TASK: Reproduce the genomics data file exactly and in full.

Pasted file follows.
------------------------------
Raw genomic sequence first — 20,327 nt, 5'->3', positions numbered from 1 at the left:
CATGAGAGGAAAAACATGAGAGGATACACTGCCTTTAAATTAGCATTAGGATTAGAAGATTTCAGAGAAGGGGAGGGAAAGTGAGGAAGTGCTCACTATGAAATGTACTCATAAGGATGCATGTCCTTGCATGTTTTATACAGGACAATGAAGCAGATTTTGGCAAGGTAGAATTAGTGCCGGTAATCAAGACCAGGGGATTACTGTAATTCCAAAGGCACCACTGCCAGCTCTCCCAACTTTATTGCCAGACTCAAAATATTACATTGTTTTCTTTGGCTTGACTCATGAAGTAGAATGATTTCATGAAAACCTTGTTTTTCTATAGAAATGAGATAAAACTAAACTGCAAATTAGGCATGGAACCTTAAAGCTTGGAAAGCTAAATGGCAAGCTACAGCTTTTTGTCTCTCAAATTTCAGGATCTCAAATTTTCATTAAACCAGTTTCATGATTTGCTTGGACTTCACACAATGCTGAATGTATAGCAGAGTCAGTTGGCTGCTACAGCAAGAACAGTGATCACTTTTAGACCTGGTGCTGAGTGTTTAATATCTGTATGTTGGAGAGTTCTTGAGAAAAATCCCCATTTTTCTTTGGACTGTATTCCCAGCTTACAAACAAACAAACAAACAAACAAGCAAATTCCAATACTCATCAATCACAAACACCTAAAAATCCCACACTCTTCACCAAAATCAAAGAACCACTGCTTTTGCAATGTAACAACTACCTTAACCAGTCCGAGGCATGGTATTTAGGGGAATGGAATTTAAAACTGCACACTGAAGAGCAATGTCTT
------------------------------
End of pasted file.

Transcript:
Raw genomic sequence first — 20,327 nt, 5'->3', positions numbered from 1 at the left:
CATGAGAGGAAAAACATGAGAGGATACACTGCCTTTAAATTAGCATTAGGATTAGAAGATTTCAGAGAAGGGGAGGGAAAGTGAGGAAGTGCTCACTATGAAATGTACTCATAAGGATGCATGTCCTTGCATGTTTTATACAGGACAATGAAGCAGATTTTGGCAAGGTAGAATTAGTGCCGGTAATCAAGACCAGGGGATTACTGTAATTCCAAAGGCACCACTGCCAGCTCTCCCAACTTTATTGCCAGACTCAAAATATTACATTGTTTTCTTTGGCTTGACTCATGAAGTAGAATGATTTCATGAAAACCTTGTTTTTCTATAGAAATGAGATAAAACTAAACTGCAAATTAGGCATGGAACCTTAAAGCTTGGAAAGCTAAATGGCAAGCTACAGCTTTTTGTCTCTCAAATTTCAGGATCTCAAATTTTCATTAAACCAGTTTCATGATTTGCTTGGACTTCACACAATGCTGAATGTATAGCAGAGTCAGTTGGCTGCTACAGCAAGAACAGTGATCACTTTTAGACCTGGTGCTGAGTGTTTAATATCTGTATGTTGGAGAGTTCTTGAGAAAAATCCCCATTTTTCTTTGGACTGTATTCCCAGCTTACAAACAAACAAACAAACAAACAAGCAAATTCCAATACTCATCAATCACAAACACCTAAAAATCCCACACTCTTCACCAAAATCAAAGAACCACTGCTTTTGCAATGTAACAACTACCTTAACCAGTCCGAGGCATGGTATTTAGGGGAATGGAATTTAAAACTGCACACTGAAGAGCAATGTCTT